A short time ago, I read an interesting post on our forum, from a woman who recently lost her husband to suicide. She wrote:
“All of us here on this forum are considered to be ‘survivors.’ We did survive the unimaginable acts of our loved ones – but I want to do more than survive.
Surviving, in my definition, means merely getting by. I want to live a purposeful and happy life. I want to smile, laugh, feel loved and wanted, and be someone’s priority instead of the one who must pick up the pieces and survive. Survival is merely existence to me. I don’t know how much more time I have left on this earth, and I desperately want to be able to live a fulfilled life. But the complications of this single act performed by my husband will most likely deter that.
I’m praying that God will define the purpose of all of this, grant me the life I crave and that eventually, I will not be “just a survivor.“
I understand this widow’s desire to go beyond the pain and beyond just surviving. I appreciate her yearning for purpose – and I know that many of you will as well.
The Context of “Journey”
I believe it is especially important to offer the context of “journey” to new loss survivors like the woman who wrote this post. When I talk with new survivors, they often ask: “How long will I feel like this?” “How do people survive this?“ And in the midst of their devastation, many also say they hope that something of value might eventually come from the loss.
I always tell new survivors that people do survive and even eventually go beyond just surviving. I think most don’t believe me – and that’s understandable – but I believe it is important that it is said. It’s important to hear that there is the possibility that with time and griefwork, the pain will diminish, and loss will become integrated into our lives. Our losses will inform us. They will influence us. They will color how we relate to others and the work we do in the world. They will deepen our compassion and our courage to reach out to others in pain.
After Traumatic Loss, We Move Forward Incrementally
Most survivors say the consuming pain diminishes slowly — far too slowly. Yet all the while, something else is happening that often goes unnoticed. As we process the devastation, we are strengthening our capacity to be with the “duality” of what life offers. We grow in our ability to navigate a world that includes love and loss, joy and pain, good and evil.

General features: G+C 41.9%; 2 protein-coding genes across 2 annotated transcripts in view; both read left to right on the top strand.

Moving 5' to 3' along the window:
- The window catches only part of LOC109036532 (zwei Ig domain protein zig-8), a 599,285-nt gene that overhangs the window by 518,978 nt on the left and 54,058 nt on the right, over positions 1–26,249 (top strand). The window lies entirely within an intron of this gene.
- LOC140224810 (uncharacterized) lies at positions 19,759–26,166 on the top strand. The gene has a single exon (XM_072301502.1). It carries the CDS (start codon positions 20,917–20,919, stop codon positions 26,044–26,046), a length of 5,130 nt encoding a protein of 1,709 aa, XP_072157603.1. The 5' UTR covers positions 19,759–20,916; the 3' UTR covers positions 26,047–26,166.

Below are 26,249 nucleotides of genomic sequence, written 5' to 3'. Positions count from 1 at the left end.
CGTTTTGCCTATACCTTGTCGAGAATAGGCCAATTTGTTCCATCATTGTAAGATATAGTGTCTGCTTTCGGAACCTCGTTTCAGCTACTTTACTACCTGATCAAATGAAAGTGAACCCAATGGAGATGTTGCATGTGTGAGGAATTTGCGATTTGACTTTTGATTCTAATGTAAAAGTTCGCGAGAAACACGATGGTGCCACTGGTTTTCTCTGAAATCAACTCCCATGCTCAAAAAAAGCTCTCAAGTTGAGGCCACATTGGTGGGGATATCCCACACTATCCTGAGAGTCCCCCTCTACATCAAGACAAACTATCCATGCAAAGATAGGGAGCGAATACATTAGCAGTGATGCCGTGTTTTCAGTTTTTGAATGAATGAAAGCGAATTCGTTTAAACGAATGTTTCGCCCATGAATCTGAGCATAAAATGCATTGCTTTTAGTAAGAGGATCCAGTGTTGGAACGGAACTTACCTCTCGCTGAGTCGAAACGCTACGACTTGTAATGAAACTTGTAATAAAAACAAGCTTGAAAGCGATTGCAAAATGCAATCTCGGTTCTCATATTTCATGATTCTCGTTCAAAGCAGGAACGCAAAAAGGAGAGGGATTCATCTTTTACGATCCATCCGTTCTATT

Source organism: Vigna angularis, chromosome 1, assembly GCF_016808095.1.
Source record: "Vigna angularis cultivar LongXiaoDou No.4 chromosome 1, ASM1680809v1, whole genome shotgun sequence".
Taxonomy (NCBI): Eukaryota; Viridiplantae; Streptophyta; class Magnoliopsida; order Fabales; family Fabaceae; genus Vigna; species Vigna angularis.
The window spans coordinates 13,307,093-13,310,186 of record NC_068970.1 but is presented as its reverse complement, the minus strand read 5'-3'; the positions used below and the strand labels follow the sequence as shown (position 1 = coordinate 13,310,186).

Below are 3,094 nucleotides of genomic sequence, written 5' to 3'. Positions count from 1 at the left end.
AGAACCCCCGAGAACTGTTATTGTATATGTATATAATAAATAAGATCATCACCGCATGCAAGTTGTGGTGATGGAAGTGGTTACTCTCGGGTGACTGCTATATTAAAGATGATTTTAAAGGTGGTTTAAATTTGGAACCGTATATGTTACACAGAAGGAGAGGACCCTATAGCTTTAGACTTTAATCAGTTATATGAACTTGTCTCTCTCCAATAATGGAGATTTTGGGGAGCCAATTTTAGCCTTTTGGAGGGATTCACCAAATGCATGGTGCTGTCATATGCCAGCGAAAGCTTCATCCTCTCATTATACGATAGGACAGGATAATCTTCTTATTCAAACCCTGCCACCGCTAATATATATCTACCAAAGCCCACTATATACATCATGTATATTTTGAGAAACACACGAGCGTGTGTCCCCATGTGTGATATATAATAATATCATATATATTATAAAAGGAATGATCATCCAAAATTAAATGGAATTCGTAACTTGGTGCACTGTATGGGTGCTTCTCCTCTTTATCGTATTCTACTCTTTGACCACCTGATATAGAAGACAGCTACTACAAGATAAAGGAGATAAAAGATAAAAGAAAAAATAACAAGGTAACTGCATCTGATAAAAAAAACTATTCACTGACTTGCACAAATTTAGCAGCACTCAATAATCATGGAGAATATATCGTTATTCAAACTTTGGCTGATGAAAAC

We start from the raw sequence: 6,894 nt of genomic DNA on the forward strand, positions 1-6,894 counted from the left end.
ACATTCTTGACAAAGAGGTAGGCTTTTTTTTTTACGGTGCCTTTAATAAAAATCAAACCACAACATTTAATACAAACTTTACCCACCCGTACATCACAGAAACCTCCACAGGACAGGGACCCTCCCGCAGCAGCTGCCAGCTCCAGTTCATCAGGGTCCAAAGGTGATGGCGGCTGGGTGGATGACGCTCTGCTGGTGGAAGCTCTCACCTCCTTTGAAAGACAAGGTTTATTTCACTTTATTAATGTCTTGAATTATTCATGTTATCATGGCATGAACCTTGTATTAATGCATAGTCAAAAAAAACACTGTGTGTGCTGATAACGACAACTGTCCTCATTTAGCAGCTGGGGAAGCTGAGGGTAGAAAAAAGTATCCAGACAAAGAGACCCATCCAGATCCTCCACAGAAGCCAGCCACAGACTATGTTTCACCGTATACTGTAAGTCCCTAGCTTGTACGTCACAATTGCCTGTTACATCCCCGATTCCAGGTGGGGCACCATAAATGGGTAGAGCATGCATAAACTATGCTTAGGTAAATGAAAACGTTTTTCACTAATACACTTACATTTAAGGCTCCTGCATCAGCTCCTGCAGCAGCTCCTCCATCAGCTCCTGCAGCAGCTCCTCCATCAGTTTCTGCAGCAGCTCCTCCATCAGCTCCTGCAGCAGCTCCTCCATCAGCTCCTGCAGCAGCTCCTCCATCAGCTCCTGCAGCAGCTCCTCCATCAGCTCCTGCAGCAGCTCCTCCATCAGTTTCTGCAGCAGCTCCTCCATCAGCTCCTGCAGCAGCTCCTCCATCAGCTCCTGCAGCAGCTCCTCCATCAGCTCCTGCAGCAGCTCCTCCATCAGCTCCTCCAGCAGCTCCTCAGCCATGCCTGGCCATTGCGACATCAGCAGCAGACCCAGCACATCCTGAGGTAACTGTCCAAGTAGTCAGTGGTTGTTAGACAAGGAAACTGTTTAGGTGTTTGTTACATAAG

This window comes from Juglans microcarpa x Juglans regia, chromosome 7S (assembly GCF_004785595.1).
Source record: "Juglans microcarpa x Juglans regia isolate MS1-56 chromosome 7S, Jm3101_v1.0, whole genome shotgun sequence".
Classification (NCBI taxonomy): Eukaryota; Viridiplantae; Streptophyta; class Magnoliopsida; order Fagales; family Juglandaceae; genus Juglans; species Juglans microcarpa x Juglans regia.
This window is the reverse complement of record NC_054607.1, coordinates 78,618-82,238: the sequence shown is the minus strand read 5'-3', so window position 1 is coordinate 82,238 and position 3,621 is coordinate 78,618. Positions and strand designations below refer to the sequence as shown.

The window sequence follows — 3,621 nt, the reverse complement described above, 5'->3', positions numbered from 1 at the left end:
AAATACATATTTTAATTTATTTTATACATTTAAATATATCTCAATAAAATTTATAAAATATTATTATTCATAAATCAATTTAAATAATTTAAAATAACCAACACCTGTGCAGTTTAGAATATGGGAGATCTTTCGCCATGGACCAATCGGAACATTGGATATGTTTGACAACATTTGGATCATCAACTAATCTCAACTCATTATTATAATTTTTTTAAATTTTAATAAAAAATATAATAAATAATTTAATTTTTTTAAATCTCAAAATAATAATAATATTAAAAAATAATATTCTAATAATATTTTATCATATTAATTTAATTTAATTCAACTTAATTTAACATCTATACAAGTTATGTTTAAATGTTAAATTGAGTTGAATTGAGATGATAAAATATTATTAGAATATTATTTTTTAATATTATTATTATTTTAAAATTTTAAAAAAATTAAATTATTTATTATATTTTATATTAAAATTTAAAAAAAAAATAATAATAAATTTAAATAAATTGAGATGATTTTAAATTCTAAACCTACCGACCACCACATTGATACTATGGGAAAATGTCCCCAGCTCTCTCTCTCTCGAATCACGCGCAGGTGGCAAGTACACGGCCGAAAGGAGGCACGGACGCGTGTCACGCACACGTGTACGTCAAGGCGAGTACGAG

Two survivors on our site have written eloquently about duality and going beyond surviving:
The first, Johna Tichenor, lost her husband to suicide 10 years ago. Johna wrote about duality:
“There are two aspects of surviving – a duality to surviving. You never get over your loss, but you move forward to live a happy life. … The most tragic event of our lives will become embedded in our souls, but we will also be happy again someday. That is a very hard concept to get your head around. Forget about trying to explain it to a broken heart.”
The second survivor, Elizabeth Neeld, wrote about the later stages of the grief journey when one begins to integrate their loss and turn back into life:
“We have known from the moment of impact that our life was changed forever. As we travel the journey of grieving, we come to a place where we realize that we must change too. From the moment – a very valuable moment – that we even ask the question of how we will replan our lives – we are making the turn back into life. We don’t have to know the answers to make The Turn. We just must realize that replanning our lives is critical to our finding our way forward on this journey.”
(Elizabeth Neeld outlined seven phases of the survivor journey. You can read more about that here.)
After experiencing the loss of my stepson Channing and working with so many other survivors for over two decades, there is no doubt in my mind that suicide loss is one of the most complex and devastating losses one can experience. The collateral damage of suicide shatters the foundations of life. One must first determine they want to survive, then find a way to survive, and eventually go forward.
It is no easy journey, but thankfully, there are now many ways to connect with others who understand, and many more people are speaking openly about their loss. In support groups around the country, and on the Alliance of Hope Forum, there are thousands who have traveled the journey, and who understand. They have walked the walk and are not afraid to reach out with support.
Please know we are here for you during the difficult days of this holiday season, and every day. I hold you and the community in my heart and my prayers.